“Which was odd,” she adds, “because I’d worked as a television producer, and had plenty of confidence in myself doing that. But for some reason, that didn’t translate over into my new business. I was shy about it. I was afraid of imposing. I didn’t really understand the sales plan, and I couldn’t talk about it.”

She pauses just long enough to laugh at herself.

“Basically, I was waiting for people to come to me, hoping for the doorbell to ring. Which, of course, didn’t happen.

“I didn’t feel good about the idea of making money off of anybody, so I would give products away for what I bought them for. It’s funny to think about, because today I actually run a nonprofit, I mean, a real one. But back then, I was running my business as a nonprofit without realizing it!”

Rebuilding Margaret

About two and a half years after signing that distributor application, Margaret and her husband Rich had a baby boy, Luke. Suddenly her motivation for having her business be successful jumped to a new level: she really wanted to stay home with her newborn baby.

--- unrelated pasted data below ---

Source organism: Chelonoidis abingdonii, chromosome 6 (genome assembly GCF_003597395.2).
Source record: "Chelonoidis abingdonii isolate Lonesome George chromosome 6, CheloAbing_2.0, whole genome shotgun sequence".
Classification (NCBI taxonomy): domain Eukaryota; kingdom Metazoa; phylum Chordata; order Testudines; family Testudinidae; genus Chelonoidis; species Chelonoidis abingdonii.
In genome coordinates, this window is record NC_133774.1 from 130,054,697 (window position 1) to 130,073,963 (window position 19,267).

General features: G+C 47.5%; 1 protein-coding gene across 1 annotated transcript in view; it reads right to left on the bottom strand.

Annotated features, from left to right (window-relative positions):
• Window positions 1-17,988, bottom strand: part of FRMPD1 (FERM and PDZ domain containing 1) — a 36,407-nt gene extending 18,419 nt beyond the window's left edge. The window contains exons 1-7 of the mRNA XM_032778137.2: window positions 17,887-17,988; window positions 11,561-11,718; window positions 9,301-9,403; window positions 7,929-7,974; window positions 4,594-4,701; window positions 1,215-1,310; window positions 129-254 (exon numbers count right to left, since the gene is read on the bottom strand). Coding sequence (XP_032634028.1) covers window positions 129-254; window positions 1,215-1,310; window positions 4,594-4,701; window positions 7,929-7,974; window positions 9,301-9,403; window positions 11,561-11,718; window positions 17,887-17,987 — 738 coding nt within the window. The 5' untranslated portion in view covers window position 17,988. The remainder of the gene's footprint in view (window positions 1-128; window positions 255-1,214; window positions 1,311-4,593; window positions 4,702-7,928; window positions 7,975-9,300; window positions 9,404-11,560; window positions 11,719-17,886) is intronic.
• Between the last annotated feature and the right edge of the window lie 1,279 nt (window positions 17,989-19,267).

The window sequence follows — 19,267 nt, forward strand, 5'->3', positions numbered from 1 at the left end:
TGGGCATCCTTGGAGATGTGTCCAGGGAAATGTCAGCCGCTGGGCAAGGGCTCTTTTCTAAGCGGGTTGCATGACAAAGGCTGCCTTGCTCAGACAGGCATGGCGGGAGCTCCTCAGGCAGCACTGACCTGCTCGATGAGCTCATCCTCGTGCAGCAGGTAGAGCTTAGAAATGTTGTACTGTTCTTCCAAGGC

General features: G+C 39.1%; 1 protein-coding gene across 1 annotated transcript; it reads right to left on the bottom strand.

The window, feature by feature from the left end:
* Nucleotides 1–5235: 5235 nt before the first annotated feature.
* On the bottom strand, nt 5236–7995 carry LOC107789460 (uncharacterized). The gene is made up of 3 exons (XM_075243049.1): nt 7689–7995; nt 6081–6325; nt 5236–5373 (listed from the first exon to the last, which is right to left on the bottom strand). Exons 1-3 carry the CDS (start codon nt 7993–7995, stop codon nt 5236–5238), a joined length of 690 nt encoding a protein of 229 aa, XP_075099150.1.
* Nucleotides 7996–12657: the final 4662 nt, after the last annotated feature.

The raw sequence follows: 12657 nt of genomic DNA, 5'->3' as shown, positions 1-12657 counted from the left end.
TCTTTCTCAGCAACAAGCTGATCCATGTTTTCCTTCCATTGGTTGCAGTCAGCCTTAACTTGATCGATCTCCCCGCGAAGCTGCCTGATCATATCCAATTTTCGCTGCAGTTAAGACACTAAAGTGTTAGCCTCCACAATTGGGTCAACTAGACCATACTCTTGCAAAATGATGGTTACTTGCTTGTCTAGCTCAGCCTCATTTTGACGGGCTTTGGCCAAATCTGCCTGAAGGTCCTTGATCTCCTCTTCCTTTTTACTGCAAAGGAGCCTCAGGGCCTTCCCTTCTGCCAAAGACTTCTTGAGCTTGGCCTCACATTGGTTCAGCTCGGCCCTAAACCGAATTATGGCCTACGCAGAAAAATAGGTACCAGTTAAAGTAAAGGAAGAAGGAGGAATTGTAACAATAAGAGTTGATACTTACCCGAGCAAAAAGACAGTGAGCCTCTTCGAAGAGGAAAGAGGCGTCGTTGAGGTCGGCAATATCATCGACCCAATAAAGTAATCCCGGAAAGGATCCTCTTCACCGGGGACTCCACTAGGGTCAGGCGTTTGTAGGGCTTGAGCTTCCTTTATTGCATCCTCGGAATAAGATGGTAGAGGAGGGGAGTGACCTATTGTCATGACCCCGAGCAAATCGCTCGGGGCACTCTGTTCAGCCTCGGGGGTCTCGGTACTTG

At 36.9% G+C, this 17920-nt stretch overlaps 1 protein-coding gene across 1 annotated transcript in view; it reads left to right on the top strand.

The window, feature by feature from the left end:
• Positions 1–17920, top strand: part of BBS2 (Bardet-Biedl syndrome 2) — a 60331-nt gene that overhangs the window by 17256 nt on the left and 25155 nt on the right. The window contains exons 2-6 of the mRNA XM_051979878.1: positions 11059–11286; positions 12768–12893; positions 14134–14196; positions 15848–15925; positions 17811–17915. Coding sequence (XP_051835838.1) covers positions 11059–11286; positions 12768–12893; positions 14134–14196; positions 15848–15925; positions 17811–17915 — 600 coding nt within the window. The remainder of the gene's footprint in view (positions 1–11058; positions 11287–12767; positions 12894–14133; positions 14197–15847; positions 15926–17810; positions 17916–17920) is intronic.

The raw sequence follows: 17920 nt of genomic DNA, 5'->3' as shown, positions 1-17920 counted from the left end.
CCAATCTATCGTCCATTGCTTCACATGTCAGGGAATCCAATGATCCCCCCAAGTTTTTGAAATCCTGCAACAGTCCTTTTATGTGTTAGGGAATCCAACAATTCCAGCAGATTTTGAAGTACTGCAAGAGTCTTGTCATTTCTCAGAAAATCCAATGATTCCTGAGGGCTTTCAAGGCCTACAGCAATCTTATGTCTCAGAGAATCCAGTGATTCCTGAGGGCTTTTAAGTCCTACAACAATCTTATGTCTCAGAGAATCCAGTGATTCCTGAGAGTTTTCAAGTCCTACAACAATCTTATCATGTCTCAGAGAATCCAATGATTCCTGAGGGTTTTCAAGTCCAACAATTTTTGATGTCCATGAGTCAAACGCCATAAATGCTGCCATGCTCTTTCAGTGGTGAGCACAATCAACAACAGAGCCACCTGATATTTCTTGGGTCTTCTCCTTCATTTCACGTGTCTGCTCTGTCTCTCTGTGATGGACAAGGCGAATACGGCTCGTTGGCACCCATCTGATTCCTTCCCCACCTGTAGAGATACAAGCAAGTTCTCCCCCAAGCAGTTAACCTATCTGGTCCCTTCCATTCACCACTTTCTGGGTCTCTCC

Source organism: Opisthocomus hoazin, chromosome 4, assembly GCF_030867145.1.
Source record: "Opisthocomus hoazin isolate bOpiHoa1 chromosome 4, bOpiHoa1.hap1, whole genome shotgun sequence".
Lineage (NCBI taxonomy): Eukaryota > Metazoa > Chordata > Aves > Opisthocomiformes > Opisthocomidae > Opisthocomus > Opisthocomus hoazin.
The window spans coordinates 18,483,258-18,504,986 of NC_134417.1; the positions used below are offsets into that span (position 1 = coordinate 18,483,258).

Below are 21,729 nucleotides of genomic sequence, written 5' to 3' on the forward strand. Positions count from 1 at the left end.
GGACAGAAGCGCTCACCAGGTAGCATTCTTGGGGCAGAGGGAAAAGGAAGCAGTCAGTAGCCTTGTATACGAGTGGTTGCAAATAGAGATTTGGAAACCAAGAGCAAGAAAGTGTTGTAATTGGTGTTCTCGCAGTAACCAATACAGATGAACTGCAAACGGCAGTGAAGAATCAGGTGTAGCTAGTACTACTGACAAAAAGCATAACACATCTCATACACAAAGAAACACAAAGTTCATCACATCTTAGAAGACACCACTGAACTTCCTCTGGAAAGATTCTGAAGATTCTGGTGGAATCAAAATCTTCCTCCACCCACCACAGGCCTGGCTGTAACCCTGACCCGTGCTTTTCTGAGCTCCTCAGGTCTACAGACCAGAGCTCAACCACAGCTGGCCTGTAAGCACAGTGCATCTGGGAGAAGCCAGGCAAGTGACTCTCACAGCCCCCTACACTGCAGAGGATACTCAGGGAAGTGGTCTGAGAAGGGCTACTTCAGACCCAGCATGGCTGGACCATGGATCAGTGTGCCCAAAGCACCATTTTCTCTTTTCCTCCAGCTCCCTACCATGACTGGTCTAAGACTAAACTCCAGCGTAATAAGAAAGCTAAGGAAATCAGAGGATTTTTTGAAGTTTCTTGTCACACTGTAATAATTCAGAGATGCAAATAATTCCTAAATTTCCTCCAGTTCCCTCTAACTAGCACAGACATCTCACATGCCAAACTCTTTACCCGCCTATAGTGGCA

So Margaret decided it was time to take a good, hard look at the business and figure out why it wasn’t working. She knew her products were great, the company was great, network marketing was great. Other people were building businesses. What was missing?

“Soon I realized the answer wasn’t outside of me,” she says, “it was a shift that needed to happen within me. If I wanted to be able to talk effectively to other people, first I needed to work on myself. Nothing would change until I did.”

Margaret realized that, while it was great being inspired by someone else’s vision, it didn’t last. She needed her own vision to follow.

“I asked myself, ‘Why is it important that I do this business? What can I contribute to it? What kind of business do I want to create?’ I had to make it personal.”